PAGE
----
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Bank Leumi signs deal with Google to roll out digital wallet in Israel

Bank customers will be able to use Google Pay as well as Leumi’s existing Pepper wallet to make purchases in stores and online; but no word yet on official launch

Ricky Ben-David is The Times of Israel’s Startups and Business editor and reporter.

An illustrative photo of the Google Pay app. Photo by Mika Baumeister on Unsplash
An illustrative photo of the Google Pay app. Photo by Mika Baumeister on Unsplash

Israel’s Bank Leumi announced Thursday that it signed an agreement with Google to roll out Google Pay, the tech giant’s digital payments app for Android users, in Israel.

According to the deal, Leumi bank customers will be able to use Google Pay, as well as Leumi’s existing digital wallet, Pepper, to make purchases in stores and online.

The date of the launch remains undisclosed. Google had initially planned to introduce the Pay app into the Israeli market during the third quarter of the year but the rollout is expected to take place later, in the winter. The company is said to still be finalizing how the Pay app will be accessible in Israel.

Eyal Perry, head of the digital department at Bank Leumi, said in a statement that the bank was proud to be the first to introduce Google Pay to its customers. Leumi, he said, was committed to open banking and collaborations with technology companies, with the aim of providing its customers with a wide range of innovative products.”

Rival digital wallet Apple Pay launched in Israel in May. According to a report in the Calcalist business daily at the time, an estimated 200,000 local users signed up then, making it the largest digital wallet in Israel thus far.

The entry of the foreign digital wallets to Israel is likely to create competition for Israeli lenders that offer their customers their own digital wallets. In addition to Leumi’s Pepper app, Israel Discount Bank’s PayBox app and Bank Hapoalim’s Bit app have also been on the market for several years and are widely used. According to a January report in Haaretz citing banking sources, the Bit app has 80% of the market by value of transactions and some 2.5 million users.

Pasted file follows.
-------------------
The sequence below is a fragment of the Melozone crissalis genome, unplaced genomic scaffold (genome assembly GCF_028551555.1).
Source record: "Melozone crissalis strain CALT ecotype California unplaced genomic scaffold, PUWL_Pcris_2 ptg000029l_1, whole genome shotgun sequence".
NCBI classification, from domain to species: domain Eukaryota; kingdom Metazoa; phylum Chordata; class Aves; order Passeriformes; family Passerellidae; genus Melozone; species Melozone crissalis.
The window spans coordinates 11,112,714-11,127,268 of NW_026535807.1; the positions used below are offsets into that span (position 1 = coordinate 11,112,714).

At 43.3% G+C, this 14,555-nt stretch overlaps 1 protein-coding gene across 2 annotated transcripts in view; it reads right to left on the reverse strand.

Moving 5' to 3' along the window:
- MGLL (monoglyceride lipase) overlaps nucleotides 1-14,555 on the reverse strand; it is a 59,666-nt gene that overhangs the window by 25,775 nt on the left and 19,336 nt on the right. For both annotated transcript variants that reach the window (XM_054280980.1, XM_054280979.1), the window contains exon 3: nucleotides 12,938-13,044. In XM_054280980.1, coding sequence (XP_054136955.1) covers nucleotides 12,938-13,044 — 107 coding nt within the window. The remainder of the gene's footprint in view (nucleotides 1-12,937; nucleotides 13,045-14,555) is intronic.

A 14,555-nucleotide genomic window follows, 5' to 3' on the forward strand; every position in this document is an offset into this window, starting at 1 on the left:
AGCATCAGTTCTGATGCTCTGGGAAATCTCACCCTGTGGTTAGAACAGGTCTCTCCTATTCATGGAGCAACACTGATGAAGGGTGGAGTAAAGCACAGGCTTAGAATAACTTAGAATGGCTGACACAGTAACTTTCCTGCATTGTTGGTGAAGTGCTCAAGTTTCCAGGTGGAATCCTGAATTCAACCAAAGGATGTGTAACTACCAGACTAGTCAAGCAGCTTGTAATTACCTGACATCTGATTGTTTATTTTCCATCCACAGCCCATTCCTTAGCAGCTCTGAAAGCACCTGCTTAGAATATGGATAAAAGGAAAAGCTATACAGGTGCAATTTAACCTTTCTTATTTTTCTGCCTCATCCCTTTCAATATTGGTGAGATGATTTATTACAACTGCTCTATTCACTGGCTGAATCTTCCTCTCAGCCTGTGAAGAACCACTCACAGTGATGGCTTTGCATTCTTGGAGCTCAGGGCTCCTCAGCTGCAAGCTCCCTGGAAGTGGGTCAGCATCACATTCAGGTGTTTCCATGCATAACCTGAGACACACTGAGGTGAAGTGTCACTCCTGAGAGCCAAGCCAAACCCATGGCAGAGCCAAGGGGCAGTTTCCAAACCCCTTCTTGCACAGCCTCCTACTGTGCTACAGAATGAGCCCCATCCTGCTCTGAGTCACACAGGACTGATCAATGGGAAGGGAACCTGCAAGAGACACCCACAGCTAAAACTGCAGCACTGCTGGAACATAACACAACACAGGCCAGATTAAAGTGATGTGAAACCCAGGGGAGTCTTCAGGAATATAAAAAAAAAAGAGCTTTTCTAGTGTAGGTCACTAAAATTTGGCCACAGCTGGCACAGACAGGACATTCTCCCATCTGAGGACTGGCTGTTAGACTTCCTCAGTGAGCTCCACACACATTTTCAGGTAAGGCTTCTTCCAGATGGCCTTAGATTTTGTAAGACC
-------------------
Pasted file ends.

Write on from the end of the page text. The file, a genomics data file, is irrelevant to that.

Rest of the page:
In Israel, most businesses have deployed EMVs, payment terminal infrastructure, which allows for cashless payments via digital wallets or smart credit cards. In July 2021, smart terminals made up 79% of all terminals in Israel (Hebrew) and 72% of transactions were made on EMV.

According to a Globes report in May, Google plans to offer not only its digital wallet to the Israeli public but also its Plex program, which enables Google Pay users to open a bank account through a partnership with 11 banks. The Plex accounts are said to have no monthly fees, overdraft charges or minimum balances.

The tech giant recently launched a major redesign of its payments app, keeping its core features intact but adding help for users to manage their personal finances.

Google says more than 150 million people in 30 countries use Google Pay on a monthly basis.

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